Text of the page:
Not only does Jim Jarmush have Paterson and Gimme Danger this fall, but he also produced — and is featured in — Uncle Howard, a new documentary from director Aaron Brookner, which explores the life and work of his uncle, a New York filmmaker who died of AIDS in 1989. An intimately personal reflection on his life, Howard Brookner directed Burroughs: The Movie, about the beat generation writer, but it looks like the ambitions of the documentary go beyond just his work.
We said in our review, “How many great filmmakers have been lost as a result of disease and human catastrophe? That seems to be the question on the mind of documentary filmmaker Aaron Brookner in his debut film, Uncle Howard, a deeply personal piece of work that offers both an introduction (or re-introduction?) to the director’s uncle — a once-burgeoning independent filmmaker who died of AIDS in 1989 at just 31 years of »
- Leonard Pearce
"I had been searching for my Uncle Howard's first film..." Pinball London has debuted a trailer for a doc called Uncle Howard, which has played at film fests all over the world including Sundance, Berlinale and the New York Film Festival most recently. Uncle Howard is made by Aaron Brookner, nephew of American director Howard Brookner, a little-known but well-regarded filmmaker who died of AIDS in the late 80s. In the film, Aaron goes on a journey to "discover his uncle's films and the legacy" - meeting people like Jim Jarmusch and Tom Dicillo along the way. It's a very fascinating, very personal doc but should be inspiring to other filmmakers. It's not my favorite doc I've seen this year, but it's one of the better ones. Take a look. Here's the official trailer (+ poster) for Aaron Brookner's doc Uncle Howard, in high def from Apple: Uncle Howard is »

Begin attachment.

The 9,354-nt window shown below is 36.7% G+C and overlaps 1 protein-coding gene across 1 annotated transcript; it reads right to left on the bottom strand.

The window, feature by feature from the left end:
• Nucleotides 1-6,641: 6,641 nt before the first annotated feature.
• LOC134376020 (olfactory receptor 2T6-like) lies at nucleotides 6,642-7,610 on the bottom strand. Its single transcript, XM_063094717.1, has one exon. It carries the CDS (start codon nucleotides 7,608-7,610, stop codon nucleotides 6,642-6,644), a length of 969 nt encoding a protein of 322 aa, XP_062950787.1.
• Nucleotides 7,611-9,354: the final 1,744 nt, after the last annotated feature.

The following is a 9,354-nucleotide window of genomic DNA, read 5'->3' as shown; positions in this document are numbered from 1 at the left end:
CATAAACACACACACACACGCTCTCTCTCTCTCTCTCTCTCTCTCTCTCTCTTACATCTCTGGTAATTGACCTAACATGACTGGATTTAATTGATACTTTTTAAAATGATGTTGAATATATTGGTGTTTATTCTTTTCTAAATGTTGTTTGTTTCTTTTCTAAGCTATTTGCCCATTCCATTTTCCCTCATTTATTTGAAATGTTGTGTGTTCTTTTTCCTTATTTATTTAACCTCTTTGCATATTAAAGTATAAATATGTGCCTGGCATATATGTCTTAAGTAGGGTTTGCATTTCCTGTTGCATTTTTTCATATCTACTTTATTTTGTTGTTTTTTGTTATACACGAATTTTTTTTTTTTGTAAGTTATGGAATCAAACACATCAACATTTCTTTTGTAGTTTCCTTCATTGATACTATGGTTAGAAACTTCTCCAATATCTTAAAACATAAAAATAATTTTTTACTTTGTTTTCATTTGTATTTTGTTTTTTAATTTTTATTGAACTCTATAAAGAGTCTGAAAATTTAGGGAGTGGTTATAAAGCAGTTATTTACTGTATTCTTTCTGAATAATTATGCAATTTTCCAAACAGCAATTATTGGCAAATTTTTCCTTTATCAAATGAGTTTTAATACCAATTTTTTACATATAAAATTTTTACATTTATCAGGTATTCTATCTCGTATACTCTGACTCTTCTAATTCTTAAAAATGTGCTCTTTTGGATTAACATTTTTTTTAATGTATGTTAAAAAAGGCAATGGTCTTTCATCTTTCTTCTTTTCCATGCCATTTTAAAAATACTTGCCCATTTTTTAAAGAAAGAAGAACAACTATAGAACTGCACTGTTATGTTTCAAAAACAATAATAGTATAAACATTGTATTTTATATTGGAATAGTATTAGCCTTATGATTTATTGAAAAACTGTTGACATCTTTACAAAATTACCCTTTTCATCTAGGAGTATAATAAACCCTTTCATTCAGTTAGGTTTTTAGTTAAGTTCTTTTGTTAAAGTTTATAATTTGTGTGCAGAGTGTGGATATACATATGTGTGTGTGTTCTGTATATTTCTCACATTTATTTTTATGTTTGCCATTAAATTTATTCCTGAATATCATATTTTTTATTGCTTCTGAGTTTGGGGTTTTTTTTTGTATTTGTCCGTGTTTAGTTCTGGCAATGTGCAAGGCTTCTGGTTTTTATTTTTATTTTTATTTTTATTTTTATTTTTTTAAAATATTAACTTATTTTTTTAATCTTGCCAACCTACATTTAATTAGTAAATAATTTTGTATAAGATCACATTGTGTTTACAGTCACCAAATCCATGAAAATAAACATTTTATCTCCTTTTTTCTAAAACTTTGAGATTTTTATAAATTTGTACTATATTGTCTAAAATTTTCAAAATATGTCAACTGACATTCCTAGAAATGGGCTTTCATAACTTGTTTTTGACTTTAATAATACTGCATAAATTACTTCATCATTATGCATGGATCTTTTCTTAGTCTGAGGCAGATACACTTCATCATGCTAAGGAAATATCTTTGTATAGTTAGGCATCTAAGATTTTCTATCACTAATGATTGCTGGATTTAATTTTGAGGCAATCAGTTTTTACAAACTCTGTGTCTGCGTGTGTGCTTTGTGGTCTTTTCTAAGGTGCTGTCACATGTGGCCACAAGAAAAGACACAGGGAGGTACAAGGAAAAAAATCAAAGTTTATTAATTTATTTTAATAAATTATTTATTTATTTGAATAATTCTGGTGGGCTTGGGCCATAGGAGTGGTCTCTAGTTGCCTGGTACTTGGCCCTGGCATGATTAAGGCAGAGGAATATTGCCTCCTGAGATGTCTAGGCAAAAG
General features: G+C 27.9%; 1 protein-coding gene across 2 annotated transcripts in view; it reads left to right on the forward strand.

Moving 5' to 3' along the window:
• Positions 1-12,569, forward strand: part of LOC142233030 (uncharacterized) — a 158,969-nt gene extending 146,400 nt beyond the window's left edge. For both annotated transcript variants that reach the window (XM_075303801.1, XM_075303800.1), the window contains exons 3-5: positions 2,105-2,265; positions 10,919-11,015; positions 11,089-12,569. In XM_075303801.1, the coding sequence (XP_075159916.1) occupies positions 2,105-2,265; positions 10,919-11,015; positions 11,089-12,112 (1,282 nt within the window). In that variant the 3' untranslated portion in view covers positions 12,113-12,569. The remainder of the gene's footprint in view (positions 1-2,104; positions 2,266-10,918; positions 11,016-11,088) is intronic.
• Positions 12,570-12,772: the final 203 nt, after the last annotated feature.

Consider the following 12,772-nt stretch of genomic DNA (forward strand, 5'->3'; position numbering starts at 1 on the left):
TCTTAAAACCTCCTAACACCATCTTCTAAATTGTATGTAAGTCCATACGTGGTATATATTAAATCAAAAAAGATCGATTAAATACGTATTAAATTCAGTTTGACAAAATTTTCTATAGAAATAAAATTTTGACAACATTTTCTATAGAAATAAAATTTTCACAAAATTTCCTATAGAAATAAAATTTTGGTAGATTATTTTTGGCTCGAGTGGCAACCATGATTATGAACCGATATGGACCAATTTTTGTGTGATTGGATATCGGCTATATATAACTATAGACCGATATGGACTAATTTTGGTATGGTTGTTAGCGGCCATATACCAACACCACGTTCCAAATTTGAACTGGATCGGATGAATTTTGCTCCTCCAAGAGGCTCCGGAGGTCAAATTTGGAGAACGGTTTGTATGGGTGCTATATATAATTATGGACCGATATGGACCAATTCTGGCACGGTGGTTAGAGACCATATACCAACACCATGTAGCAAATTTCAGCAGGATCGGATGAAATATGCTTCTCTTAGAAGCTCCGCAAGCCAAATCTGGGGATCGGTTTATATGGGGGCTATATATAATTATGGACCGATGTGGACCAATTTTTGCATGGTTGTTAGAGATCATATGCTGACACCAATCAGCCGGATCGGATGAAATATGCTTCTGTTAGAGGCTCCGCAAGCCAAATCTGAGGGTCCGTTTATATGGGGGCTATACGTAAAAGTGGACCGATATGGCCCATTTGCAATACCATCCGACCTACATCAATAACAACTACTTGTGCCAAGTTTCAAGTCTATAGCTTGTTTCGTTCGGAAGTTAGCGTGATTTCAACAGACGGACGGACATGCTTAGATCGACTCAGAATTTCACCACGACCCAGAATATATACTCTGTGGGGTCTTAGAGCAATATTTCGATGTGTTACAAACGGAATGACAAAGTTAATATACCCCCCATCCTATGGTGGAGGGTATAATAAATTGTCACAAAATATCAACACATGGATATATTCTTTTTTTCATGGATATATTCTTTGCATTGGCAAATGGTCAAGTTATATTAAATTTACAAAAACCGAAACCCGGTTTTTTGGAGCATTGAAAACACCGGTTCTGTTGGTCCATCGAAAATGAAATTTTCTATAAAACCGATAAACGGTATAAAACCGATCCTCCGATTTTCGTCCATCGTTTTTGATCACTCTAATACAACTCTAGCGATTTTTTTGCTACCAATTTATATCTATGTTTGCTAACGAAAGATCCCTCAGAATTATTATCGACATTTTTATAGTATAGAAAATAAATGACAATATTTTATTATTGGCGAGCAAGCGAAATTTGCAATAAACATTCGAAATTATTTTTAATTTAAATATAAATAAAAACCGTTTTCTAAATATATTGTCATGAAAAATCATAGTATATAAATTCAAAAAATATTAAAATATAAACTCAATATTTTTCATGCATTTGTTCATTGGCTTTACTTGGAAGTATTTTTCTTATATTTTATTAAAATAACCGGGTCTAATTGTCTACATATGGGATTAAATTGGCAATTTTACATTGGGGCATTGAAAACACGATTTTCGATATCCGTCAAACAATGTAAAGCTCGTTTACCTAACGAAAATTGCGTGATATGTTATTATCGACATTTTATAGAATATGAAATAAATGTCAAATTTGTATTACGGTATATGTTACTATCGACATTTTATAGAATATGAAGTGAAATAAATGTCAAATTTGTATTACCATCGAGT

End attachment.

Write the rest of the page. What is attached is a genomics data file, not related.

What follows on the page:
- Alex Billington
That's a wrap on the New York Film Festival which hosted the world premieres of 20th Century Women, The 13th, and Billy Lynn's Long Halftime Walk. But in festival season there's never any downtime. I'm off to Middleburg, Virginia tomorrow to try out a new festival. This one is just a weekend long fest with beautiful scenery -a baby Northeastern Telluride I suppose? Lion, Loving, La La Land, and Land of Mine (Denmark's Oscar submission) as well as some movies that don't begin with the letter "l" are screening.
But meanwhile back in New York City, our hometown festival wrapped this Sunday. Here are all the reviews in case you missed any. Thanks again to Jason, Manuel, Bill, and Murtada for bringing this festival to you!
Manchester by the Sea, 20th Century Women, and Aquarius
13th (Ava DuVernay's documentary on mass incarceration) - Glenn
20th Century Women (Mike »
- NATHANIEL R
Here's Jason reporting from Nyff on two docs that deal with a younger generation being affected and influenced by the art dealings of their elders.
It seems like every other gay person that I meet has a gay aunt or uncle who informed their childhood in some way - I never did; the closest I got was a friend of my mother's who was whispered about as a weird bachelor type, but he was out of her life before I was born. But you remember such things, small weird whispers as they are, when they're your singular life-line to a big world actually existing out there where you can figure your own stuff out.